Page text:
In a glimmer of hope during a time of deepening divisions, nearly 200 Arabs and Jews gathered for an emergency conference on shared living in Haifa. The organizers of Haifa against Violence and Racism expected only 50 participants. Hundreds more expressed interest in attending, reflecting the widespread concern about the Gaza war's effect on Arab-Jewish relations.
The conference was not a gathering to hear speeches, but rather one to discuss and offer concrete proposals for actions to ease tensions and promote shared living. Nine round tables were led by Arab and Jewish co-facilitators. Conference, attendees expressed a renewed commitment to work for change.
"A very clear voice arose at the conference saying that at a time like this, slogans about Haifa as a model for co-existence are not enough," said Rolly Rosen, coordinator of SHATIL's Haifa as a Shared City project. "We need determined action, commitment on the part of the municipality, the allocation of resources for strengthening Arab-Jewish ties in the city, and steps to ensure the safety of all the city's residents."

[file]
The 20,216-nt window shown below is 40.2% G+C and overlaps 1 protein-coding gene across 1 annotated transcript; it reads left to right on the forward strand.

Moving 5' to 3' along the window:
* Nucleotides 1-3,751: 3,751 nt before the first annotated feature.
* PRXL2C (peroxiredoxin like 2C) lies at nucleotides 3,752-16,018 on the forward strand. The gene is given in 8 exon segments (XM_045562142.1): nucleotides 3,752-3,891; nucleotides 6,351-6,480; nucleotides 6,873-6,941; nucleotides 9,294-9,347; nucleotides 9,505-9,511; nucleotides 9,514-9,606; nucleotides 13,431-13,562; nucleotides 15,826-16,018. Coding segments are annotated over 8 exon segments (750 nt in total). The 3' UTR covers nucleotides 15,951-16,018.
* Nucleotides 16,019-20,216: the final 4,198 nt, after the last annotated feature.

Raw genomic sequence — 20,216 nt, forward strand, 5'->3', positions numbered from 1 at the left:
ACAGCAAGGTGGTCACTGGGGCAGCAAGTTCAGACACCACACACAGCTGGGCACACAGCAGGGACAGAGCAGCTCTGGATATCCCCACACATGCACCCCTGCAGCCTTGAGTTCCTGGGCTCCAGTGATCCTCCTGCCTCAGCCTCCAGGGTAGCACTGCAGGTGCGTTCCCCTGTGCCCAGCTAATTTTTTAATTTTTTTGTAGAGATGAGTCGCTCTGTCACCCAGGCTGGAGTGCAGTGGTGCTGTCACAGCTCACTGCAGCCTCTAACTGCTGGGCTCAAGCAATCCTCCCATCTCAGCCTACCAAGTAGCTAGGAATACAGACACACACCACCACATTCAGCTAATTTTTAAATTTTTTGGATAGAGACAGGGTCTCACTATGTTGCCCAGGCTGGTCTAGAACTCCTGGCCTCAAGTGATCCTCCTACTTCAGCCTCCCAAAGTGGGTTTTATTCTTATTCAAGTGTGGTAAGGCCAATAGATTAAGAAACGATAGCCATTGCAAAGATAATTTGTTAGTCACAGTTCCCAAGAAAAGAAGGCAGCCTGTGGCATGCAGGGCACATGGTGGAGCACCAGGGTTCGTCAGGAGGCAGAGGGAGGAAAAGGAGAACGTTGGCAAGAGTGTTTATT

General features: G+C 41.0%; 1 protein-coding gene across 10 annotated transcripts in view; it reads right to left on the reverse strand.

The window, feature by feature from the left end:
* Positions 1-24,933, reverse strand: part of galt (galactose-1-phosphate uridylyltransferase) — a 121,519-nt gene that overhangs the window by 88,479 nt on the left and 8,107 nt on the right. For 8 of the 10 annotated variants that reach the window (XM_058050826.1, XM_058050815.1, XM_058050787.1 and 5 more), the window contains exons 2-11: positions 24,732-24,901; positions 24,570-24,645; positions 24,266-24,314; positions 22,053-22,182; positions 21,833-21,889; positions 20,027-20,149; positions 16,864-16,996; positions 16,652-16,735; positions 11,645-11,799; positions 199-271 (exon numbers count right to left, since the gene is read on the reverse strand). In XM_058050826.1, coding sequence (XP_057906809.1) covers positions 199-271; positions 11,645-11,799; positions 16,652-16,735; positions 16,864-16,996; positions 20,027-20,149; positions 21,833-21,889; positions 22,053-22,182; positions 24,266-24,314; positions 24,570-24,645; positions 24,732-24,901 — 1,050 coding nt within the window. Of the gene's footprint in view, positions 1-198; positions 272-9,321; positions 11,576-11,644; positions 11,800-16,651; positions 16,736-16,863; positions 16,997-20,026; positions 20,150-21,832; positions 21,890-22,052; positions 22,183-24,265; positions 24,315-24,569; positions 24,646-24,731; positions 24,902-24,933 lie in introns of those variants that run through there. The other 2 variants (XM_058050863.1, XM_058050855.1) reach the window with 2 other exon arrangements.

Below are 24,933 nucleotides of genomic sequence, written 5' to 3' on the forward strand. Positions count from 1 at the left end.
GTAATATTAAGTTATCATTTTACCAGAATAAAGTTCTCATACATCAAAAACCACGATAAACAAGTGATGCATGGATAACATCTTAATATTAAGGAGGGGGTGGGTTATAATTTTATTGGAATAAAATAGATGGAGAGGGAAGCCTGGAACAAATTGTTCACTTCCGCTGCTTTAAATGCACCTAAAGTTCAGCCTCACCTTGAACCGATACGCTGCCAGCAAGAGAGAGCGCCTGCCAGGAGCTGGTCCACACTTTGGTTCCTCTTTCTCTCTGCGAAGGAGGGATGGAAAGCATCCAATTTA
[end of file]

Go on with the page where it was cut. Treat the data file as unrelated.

Haifa – Between Reality and a Vision for a Shared City, a 500-page book SHATIL published in 2012, was quoted extensively at the conference, which was hosted by Haifa's Leo Baeck Community Center.
Among the directions for future action: Campaigns - with the support of Mayor Yona Yahav - to oppose the boycott of Arab businesses; fighting racism on social networks; and educational efforts promoting tolerance among children. The organizers also called upon the municipality to set up a unique municipal commission whose goal would be promoting a shared city in Haifa and ensuring all residents enjoy equal rights.
Conference organizers – Yad b'Yad for Bilingual Education, Woman to Woman, Shutafut-Sharaka, the Leo Baeck Community Center, Rabbis for Human Rights, the Mossawa Center and SHATIL – are working to organize similar events around the country.